The new tax law is making it a little more difficult to decide how you make your gifts to charity. Here’s why:
The standard deduction has increased from $12,000 to $24,000. So, what is that mean to you? On your tax return you can deduct the larger amount of the standard deduction (12,700 for married couple last year) or the total of your itemized deductions. For example, let’s say last year when you added up all of your charitable giving, taxes, mortgage interest etc. they totaled $7000. In that case you would want to take the standard deduction because it’s larger. In 2018 the standard deduction for married couple is now 24,000. You get to take that deduction even if you don’t have any itemized deductions. In essence this means you may not be getting credit for your charitable contributions.
However, as Capt. Spock (you’ll only understand this if you’re a Star Trek fan) used to say “there are always possibilities.” Here are a few to consider:
- You may want to contribute directly from your IRA. If you’re over 70 ½ (when you’re required to begin taking withdrawals from your IRA) you can contribute from your IRA directly to a charity. You don’t get a deduction but you also are not taxed on the amount withdrawn from the IRA. Another positive is that your contributions to charity from your IRA will count toward your required minimum distributions that begin at 70 ½. Ask your IRA administrator what steps you need to take, because the procedures can vary from firm to firm.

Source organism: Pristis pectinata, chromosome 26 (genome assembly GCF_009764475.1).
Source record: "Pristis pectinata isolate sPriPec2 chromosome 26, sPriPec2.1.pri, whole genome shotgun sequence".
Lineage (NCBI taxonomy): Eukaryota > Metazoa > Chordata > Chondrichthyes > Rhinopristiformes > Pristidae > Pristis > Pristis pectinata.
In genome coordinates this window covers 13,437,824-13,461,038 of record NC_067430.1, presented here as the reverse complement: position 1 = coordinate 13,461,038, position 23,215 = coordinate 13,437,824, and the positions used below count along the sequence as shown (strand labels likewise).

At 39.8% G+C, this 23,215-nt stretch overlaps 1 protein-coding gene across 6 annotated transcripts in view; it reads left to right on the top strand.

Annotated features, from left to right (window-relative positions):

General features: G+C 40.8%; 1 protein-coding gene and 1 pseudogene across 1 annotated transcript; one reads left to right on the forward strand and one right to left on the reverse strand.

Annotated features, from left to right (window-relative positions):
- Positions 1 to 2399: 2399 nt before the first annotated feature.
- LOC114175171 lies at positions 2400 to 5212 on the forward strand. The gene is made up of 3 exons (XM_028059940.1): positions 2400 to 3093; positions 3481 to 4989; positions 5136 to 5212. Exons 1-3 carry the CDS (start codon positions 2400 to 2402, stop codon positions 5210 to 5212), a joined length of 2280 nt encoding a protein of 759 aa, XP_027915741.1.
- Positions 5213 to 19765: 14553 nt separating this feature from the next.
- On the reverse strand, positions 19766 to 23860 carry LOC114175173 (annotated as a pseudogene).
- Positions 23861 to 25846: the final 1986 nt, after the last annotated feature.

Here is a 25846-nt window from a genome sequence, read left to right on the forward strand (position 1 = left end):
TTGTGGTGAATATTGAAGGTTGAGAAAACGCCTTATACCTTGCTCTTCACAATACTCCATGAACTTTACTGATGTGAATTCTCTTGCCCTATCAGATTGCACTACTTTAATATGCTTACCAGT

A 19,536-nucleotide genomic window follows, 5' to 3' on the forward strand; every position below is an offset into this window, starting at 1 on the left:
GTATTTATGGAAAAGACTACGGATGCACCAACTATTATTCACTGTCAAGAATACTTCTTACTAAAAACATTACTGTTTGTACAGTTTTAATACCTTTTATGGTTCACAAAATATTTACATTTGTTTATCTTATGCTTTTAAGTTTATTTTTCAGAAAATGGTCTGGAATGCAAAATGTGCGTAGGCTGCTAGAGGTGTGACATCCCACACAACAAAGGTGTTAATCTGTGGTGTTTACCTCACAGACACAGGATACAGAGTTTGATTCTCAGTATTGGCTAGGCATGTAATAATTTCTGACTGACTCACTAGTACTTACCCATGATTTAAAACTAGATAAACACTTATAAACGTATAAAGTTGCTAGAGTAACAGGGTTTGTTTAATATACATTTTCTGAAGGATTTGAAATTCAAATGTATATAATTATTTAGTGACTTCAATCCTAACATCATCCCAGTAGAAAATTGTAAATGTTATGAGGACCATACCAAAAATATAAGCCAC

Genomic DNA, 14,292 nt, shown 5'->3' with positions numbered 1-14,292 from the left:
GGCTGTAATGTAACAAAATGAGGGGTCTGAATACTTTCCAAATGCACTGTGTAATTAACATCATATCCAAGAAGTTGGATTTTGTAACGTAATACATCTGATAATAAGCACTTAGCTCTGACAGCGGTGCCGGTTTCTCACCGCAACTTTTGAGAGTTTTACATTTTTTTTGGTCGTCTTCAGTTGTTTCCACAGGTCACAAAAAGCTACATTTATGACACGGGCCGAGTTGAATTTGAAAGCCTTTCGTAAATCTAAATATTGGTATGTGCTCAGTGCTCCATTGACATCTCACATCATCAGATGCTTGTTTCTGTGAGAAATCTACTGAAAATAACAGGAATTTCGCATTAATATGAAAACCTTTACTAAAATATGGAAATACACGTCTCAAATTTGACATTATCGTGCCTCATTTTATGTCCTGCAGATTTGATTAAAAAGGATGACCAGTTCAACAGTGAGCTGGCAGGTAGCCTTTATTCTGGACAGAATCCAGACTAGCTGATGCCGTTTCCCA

- Another option is charitable stockpiling. Here’s how it works.Instead of giving $10,000 per year over five years to a charity, you would give $50,000 in one year, taking you above the new $24,000 standard deduction and thus providing a tax benefit for your contribution.
- A donor advised fund could also be a viable option. Like stockpiling a large contribution such as $50,000 in the previous example could be given to a donor advised fund. You would get a tax deduction for this $50,000 in the year given. However, you wouldn’t have to choose the charities that you distribute the money to until later on. As long as it’s a 501©(3) qualified charity you’re okay.
This is of only one of many aspects of the new tax law. It’s important that you look at your entire tax picture before making any decisions. Consulting with your CPA on this would help you connect the dots and maybe keep more money in your pocket rather than putting it in Uncle Sam’s.